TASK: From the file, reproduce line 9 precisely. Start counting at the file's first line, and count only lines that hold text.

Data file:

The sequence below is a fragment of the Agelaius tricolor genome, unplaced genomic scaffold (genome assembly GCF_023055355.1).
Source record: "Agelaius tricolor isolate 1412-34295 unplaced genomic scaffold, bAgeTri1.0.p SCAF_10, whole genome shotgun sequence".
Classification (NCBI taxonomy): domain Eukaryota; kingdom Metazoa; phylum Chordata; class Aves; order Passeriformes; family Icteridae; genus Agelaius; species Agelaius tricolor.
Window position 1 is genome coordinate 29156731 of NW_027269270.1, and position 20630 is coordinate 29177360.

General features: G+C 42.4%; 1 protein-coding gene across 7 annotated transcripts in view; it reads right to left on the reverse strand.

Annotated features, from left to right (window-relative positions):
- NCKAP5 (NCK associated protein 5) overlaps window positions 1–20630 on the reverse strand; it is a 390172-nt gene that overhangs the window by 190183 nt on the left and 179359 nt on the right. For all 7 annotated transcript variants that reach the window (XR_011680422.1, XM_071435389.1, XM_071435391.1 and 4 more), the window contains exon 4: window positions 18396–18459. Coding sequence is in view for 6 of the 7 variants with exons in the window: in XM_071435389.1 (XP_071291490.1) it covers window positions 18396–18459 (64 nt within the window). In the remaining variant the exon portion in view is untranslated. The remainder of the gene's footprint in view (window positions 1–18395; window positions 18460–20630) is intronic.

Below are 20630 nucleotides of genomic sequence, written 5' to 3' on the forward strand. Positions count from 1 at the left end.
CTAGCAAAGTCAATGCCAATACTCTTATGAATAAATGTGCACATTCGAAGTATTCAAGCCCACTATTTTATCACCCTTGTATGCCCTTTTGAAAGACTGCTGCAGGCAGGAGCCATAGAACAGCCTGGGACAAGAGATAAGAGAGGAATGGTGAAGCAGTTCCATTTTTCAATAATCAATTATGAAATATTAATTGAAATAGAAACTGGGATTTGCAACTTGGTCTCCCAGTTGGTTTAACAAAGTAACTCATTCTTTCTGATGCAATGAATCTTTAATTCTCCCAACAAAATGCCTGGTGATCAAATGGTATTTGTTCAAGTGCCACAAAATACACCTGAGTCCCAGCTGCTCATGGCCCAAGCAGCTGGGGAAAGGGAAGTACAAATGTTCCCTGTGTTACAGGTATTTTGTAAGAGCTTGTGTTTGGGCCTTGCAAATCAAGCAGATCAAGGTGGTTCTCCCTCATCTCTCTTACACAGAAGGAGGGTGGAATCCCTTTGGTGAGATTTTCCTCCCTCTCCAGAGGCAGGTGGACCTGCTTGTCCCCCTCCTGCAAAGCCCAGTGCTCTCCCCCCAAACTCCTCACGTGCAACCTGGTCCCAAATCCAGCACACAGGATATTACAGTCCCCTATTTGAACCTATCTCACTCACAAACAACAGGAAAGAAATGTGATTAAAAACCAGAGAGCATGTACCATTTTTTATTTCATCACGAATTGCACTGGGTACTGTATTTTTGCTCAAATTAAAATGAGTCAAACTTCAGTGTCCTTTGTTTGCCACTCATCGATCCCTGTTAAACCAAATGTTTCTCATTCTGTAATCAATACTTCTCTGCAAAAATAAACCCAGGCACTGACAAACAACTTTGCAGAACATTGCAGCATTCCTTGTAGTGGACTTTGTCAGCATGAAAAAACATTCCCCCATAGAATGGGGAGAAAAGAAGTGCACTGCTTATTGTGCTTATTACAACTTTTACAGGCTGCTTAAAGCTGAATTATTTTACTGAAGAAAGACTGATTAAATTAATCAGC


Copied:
CTAGCAAAGTCAATGCCAATACTCTTATGAATAAATGTGCACATTCGAAGTATTCAAGCCCACTATTTTATCACCCTTGTATGCCCTTTTGAAAGACTGCTGCAGGCAGGAGCCATAGAACAGCCTGGGACAAGAGATAAGAGAGGAATGGTGAAGCAGTTCCATTTTTCAATAATCAATTATGAAATATTAATTGAAATAGAAACTGGGATTTGCAACTTGGTCTCCCAGTTGGTTTAACAAAGTAACTCATTCTTTCTGATGCAATGAATCTTTAATTCTCCCAACAAAATGCCTGGTGATCAAATGGTATTTGTTCAAGTGCCACAAAATACACCTGAGTCCCAGCTGCTCATGGCCCAAGCAGCTGGGGAAAGGGAAGTACAAATGTTCCCTGTGTTACAGGTATTTTGTAAGAGCTTGTGTTTGGGCCTTGCAAATCAAGCAGATCAAGGTGGTTCTCCCTCATCTCTCTTACACAGAAGGAGGGTGGAATCCCTTTGGTGAGATTTTCCTCCCTCTCCAGAGGCAGGTGGACCTGCTTGTCCCCCTCCTGCAAAGCCCAGTGCTCTCCCCCCAAACTCCTCACGTGCAACCTGGTCCCAAATCCAGCACACAGGATATTACAGTCCCCTATTTGAACCTATCTCACTCACAAACAACAGGAAAGAAATGTGATTAAAAACCAGAGAGCATGTACCATTTTTTATTTCATCACGAATTGCACTGGGTACTGTATTTTTGCTCAAATTAAAATGAGTCAAACTTCAGTGTCCTTTGTTTGCCACTCATCGATCCCTGTTAAACCAAATGTTTCTCATTCTGTAATCAATACTTCTCTGCAAAAATAAACCCAGGCACTGACAAACAACTTTGCAGAACATTGCAGCATTCCTTGTAGTGGACTTTGTCAGCATGAAAAAACATTCCCCCATAGAATGGGGAGAAAAGAAGTGCACTGCTTATTGTGCTTATTACAACTTTTACAGGCTGCTTAAAGCTGAATTATTTTACTGAAGAAAGACTGATTAAATTAATCAGC